Sunday, October 09, 2011

Underrated Movie #135: Easy Living


Title: Easy Living
Year: 1937
Director: Mitchell Leisen
Writers: Preston Sturges, based on a story by Vera Caspary
Stars: Jean Arthur, Edward Arnold, Ray Milland, Luis Alberni, Mary Nash

The Story: Another tale of the perils of mink ownership: A young secretary is riding to work in an open-topped bus (?) only to have a mink land on her head (thrown away by a financier cleaning out his wife’s overstuffed closet). Soon she’s the toast of the town because everybody assumes she’s the man’s mistress, but she falls for his layabout son instead, who is working incognito in an automat.

How it Came to be Underrated: When Struges’s films were belatedly elevated into the canon, less attention was paid to the movies he wrote before he was directing his own scripts. In the hands of a witty, sophisticated director like Leisen (sort of the poor man’s Ernst Lubitch) this becomes a prime slice of pre-Struges-Sturges (we even get appearances by Pangborn and Demarest! )

Why It’s Great:
  1. In the interest of leanness, Sturges not only knows how to lop off the beginning and end of each scene, he can even chop out the middle! He shows Arthur and Arnold start to argue about compound interest in the back of a car, then cuts to an exterior shot of the car, then cuts to them getting out once the argument has reached a crescendo. Another example: Arthur walks into work wearing her new mink and eyebrows are raised, cut to inside the boss’s office as she’s already halfway through trying to explain.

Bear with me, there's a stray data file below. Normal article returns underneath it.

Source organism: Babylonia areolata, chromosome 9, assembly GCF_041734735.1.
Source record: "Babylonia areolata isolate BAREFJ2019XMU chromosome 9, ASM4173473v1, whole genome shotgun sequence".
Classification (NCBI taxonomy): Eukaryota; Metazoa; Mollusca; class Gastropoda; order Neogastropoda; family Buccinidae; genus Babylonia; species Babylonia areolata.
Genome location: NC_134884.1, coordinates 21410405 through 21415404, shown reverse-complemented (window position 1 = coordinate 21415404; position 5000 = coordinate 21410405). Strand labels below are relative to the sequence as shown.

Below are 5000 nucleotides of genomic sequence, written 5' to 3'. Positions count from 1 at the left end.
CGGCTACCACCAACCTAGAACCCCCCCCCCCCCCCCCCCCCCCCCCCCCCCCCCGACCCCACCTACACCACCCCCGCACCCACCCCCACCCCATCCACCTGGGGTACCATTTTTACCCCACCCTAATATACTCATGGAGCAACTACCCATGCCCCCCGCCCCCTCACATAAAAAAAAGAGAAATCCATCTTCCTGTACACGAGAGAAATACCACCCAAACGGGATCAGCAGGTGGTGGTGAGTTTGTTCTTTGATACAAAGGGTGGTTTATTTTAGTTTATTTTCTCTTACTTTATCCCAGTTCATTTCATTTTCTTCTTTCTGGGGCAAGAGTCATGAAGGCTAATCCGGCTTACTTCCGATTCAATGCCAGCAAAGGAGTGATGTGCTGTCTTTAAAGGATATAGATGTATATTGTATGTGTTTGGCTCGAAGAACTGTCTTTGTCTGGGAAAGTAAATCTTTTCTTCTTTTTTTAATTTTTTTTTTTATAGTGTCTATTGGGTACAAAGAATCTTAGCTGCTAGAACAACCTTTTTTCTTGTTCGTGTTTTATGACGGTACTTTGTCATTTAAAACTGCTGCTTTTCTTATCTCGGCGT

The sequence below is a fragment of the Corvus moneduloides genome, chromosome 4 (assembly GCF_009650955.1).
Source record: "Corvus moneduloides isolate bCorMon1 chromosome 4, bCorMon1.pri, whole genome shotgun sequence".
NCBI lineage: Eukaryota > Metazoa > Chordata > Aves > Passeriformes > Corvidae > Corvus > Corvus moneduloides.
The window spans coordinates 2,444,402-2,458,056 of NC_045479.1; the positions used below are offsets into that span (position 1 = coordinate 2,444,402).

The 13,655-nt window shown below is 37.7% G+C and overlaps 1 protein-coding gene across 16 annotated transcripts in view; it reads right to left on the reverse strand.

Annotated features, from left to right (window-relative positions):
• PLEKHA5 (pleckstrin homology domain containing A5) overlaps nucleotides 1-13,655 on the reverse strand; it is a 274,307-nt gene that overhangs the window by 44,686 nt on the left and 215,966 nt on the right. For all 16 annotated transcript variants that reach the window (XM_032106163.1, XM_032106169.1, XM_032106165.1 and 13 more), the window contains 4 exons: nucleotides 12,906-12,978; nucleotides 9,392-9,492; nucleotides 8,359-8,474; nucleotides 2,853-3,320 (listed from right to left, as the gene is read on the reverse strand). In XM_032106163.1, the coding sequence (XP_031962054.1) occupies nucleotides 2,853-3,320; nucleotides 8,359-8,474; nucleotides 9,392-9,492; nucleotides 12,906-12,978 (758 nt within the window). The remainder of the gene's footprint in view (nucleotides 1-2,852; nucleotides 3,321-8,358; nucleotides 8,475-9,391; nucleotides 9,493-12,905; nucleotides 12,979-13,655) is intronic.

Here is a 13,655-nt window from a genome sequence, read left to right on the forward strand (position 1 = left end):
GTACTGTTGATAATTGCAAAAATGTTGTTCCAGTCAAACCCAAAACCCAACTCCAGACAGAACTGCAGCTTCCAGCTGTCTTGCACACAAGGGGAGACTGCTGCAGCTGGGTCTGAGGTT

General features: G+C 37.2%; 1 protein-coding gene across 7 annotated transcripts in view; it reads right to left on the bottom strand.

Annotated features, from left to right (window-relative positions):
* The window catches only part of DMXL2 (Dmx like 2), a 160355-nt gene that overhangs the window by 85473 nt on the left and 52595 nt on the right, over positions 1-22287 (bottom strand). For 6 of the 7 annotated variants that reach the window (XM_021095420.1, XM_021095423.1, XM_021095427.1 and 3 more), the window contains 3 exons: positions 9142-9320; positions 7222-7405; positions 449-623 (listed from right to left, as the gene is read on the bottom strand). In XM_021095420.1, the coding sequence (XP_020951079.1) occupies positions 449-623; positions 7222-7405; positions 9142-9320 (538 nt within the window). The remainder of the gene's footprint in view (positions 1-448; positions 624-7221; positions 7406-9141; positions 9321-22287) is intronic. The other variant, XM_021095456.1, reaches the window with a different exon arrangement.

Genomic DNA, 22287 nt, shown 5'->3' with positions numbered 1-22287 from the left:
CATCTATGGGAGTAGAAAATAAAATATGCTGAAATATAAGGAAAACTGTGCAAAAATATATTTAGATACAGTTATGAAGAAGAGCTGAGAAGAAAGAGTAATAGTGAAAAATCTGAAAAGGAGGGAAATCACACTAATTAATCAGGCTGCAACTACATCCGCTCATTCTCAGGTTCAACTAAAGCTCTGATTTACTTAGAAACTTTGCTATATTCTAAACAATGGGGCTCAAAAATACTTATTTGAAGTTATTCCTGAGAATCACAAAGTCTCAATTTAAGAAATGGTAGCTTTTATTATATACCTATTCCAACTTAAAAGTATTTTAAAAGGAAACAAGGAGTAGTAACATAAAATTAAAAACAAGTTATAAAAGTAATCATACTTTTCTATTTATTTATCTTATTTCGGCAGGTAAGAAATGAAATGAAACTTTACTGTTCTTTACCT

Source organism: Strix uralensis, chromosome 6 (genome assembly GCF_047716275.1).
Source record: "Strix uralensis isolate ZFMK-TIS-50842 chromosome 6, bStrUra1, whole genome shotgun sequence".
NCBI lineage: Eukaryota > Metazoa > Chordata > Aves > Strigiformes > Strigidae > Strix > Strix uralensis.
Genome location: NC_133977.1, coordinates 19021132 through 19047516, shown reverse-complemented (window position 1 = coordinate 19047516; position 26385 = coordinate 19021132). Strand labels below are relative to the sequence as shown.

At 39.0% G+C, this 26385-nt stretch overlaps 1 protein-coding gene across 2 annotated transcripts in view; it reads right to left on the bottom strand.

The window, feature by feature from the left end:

2. Why has Hollywood failed to make any great movies about our current interminable financial strife? Because writers these days are far more likely sympathize with the 1% and not the 99. Movies like Company Men and How Do You Know fret over the fate of white collar workers, but movies won’t dare attempt to sympathize with the automat-customers of today: they’re such losers.
  3. But there are few characters as sympathetic as Arthur: she finds out that she’s accidentally become rich, so she instantly starts crying tears of joy and says “I’m gonna buy a dog!” Now, that’s lovable.
  4. This movie reminded me of going to Sundance: I was amused to find that the parking meters only worked with credit cards, but then I realized that nobody bothered to ticket you if you didn’t pay. You’re in the middle of an elite ski resort, but you never actually have to spend any money. When there’s an assumption that everybody’s rich, nobody charges each other anything.
  5. Here’s a good trivia question: what do the seemingly dissimilar classic movies Easy Living, Laura and A Letter to Three Wives have in common? They were all adapted from the writing of the unjustly-forgotten Vera Caspary.
  6. Ah, the poetry of Sturges: “Don’t be a sucker, sister, that beef pie is a wow!”
If You Like This, You Should Also Check Out: Jean Arthur is best remembered for her legendary Frank Capra movies, but she also specialized in non-romantic pairings with stout older actors: she followed this one up with two equally underrated comedies co-starring, of all people, Charles Coburn: The Devil and Miss Jones and The More the Merrier.

How Available Is It?: It has a nice-looking DVD with an introduction by TCM’s Robert Osborne

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